9 Nov. 2018
The highlight of my career - Leo Yip experience at Taiwan KOM Challenge
"A season of ups and downs has gone by and there was nothing more I was looking forward to than racing this event and closing my season at the Taiwan KOM Challenge.
Having never having climbed this high or this long, let alone with world tour racers I don’t have much to go off on how to race it.
My fitness was questionable too given I fractured my wrist a couple weeks before race day and spent the last 4 weeks on the trainer, but nonetheless, I was still motivated and ready to rip it one last time!
So this is how the race went down! It’s a race with 105km and 13,000ft of climbing. I didn’t want to go in with much expectation of how long I would last in the field but to just stick with good frienand Sp2 Athlete Cameron Piper (4th place finisher last year). The first 18km was neutral and served as a good warm up before heading into the climb. Neutral ended and as usual riders started going off the front but soon enough after about 3000 ft of climbing, world tour rider Jan from Ag2r got to the front and started stringing out the field. I was pushing 350w-400w (I weight 146lbs) to stay on the wheel in front of me and the 800 rider field turned to about 100 riders within 1000ft difference of climbing. During this time we passed through tunnels that were almost pitch black and all you could see was literally the light at the end of the tunnel, and maybe the head of the rider in front of you.
Going about 30-35kph uphill meant the elevation ticked off quickly. Next thing you know it’s about 60km and getting close to 6000ft. In my mind, this isn’t even halfway yet as the last 10km is full of 20+% pitches and that should take a while. Soon enough about 70km in, I start to feel the legs get tighter and the lactic acid rushing. With barely any chance to coast, the legs are just feeling heavier by the second. Starting with nearly 800 riders, there was only about 30 riders left at the 75km mark.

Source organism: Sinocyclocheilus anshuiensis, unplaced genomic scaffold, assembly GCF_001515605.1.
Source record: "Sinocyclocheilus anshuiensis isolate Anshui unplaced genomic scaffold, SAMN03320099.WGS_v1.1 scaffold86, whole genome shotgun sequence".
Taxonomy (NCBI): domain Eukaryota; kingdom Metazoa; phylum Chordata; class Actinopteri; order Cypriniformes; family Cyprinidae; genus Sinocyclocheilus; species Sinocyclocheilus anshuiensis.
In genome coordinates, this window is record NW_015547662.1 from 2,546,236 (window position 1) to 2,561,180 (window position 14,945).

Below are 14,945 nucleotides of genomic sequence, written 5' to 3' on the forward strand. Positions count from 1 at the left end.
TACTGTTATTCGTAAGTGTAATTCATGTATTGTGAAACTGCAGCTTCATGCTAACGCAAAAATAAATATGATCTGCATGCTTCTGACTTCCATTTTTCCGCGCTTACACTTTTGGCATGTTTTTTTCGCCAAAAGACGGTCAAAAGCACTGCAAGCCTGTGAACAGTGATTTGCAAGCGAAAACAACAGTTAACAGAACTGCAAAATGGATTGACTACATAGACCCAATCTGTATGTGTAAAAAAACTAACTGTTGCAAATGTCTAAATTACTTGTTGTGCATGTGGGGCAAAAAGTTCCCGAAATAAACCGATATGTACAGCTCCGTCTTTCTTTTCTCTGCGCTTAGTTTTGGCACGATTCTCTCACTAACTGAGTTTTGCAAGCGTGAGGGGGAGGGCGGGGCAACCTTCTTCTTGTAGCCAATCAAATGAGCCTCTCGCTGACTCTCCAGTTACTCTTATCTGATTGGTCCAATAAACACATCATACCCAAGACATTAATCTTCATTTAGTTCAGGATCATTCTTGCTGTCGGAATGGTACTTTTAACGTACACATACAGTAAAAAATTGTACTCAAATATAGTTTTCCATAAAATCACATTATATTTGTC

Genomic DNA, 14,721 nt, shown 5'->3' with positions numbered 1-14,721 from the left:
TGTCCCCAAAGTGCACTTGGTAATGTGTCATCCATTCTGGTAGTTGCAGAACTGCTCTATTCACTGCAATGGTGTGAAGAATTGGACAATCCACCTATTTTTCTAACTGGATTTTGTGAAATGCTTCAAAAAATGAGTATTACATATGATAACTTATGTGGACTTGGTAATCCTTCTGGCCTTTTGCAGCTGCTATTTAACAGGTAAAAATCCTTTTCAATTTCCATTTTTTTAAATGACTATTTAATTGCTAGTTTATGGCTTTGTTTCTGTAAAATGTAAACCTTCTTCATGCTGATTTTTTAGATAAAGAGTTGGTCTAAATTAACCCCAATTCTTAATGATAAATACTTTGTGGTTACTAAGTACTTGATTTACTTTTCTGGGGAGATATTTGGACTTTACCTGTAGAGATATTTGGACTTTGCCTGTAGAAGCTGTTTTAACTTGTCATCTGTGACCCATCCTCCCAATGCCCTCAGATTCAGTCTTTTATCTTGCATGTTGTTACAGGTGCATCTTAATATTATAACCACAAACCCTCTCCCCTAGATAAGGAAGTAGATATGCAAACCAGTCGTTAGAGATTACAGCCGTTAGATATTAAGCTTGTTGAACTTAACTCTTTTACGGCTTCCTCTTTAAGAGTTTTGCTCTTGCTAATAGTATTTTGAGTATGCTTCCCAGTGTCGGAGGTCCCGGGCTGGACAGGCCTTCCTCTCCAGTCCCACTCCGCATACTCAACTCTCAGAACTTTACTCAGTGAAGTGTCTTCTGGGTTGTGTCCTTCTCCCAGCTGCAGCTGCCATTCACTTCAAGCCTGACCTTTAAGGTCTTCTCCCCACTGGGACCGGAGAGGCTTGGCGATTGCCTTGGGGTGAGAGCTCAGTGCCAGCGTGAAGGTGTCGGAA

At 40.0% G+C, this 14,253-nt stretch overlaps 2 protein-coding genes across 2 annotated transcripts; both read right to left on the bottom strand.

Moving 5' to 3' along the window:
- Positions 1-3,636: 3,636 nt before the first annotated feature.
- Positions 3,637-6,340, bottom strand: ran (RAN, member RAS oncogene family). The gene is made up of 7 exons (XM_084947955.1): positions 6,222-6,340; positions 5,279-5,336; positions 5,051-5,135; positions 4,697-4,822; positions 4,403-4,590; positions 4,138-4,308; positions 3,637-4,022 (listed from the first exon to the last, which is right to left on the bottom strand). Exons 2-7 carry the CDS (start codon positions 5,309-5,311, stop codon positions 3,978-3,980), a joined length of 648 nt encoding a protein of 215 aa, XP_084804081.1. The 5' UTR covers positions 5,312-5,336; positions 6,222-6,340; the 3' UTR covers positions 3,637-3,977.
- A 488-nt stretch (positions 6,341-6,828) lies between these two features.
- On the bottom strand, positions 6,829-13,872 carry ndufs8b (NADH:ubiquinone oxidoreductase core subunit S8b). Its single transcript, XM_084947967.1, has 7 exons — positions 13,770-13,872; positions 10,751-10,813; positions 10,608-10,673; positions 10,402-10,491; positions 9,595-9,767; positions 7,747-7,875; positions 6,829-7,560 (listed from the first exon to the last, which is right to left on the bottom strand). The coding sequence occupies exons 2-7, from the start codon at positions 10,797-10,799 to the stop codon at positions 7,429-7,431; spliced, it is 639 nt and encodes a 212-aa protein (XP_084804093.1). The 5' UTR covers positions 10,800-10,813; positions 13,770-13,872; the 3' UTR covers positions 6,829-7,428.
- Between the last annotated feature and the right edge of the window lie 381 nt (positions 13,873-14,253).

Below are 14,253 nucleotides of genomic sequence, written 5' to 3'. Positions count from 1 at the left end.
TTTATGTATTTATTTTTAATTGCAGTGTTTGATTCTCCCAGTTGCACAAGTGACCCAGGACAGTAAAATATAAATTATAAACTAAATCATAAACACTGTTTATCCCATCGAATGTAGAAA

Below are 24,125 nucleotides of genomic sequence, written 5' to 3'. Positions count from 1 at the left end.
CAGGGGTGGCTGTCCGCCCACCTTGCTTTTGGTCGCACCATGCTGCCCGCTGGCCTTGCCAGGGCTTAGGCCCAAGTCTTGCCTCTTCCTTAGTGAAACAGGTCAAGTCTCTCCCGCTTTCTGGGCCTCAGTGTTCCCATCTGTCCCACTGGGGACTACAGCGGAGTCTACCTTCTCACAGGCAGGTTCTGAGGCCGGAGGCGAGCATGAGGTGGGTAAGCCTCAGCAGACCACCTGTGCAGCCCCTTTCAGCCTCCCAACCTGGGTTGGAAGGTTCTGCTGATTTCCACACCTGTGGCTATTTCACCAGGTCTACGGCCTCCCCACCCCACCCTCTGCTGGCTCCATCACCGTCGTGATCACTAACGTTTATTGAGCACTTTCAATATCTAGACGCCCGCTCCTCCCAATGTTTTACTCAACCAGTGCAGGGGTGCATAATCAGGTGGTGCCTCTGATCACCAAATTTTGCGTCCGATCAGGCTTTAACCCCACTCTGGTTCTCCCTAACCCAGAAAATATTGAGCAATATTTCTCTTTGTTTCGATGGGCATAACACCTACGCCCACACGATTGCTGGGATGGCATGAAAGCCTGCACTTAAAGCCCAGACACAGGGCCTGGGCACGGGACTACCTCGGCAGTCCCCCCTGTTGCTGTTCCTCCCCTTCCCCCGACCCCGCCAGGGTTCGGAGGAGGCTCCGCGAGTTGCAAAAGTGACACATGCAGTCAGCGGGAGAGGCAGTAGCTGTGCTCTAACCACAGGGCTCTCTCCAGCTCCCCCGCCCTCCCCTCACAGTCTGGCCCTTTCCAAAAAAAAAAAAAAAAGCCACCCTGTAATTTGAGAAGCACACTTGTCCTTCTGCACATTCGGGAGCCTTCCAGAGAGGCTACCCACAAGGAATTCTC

I made it to the 75km mark, 5km from the feed zone, about 6500ft climbed and about 10km from a short descent, the only place to stop turning the cranks for once and enjoy the stunning scenery.
The goal here was to make it to the decent. Unfortunately, the Factor guys riding for John Ebsen (winner of this year) turned it up another notch.
Pushing way over my threshold, and having climbed for almost 3 hours I knew my time was almost up. I looked back and only about 20 guys left.
Surprised, a little extra motivation surged to help me make it all the way to the feed zone where I desperately grabbed a feed.
88km, about 8500ft climbed was where I decided to let the wheel in front of me go. I chose to drop back because I knew the last hour of the race wasn’t like the first 3. You can make it to the last 10km and still lose it all just because of how steep it is. Let’s just say people have walked it and you don’t want to be cramping. It was a decision tactically so I can make it up in the fastest time I think I can possible. I was riding alone at this point with minutes to the guys behind me and it finally settled in that I’m riding for a top 20finish.
The last 15km or so was a solo journey. Giving it everything I have to push the pedals up 20% grade sections, the last 5km was the longest 5km I’ve ridden. It felt never -ending. Pushing threshold yet still going snail pace was not fun. Seeing the finish but never to seem like you’re actually getting any closer was even less fun. But knowing as a first timer here and having just beat many full time pros and racing with world tour riders, that was a lot of fun. Knowing I’ve made the lead group selection before it began to blow up was also very motivating. 3 hours 45 minutes and 23 seconds later, I crossed the finish line. A very happy and relieving moment, 20th was an accomplishment. I finished as the 1st rider of Hong Kong and the third Chinese rider behind Taiwanese World Tour rider of Bahrein Merida, Feng Chun Kai.
The 2018 Taiwan KOM Challenge was one hell of an experience. I believe that day was the best race I’ve ever had. It was great to see so many people from all over the world compete and locals cheer us on from start to finish. Without a doubt I’ll be back next year. All this could not have been possible without my family, coach and sponsors. Take a read below about how each of my supporters have played a part to my day at the KOM challenge and beyond."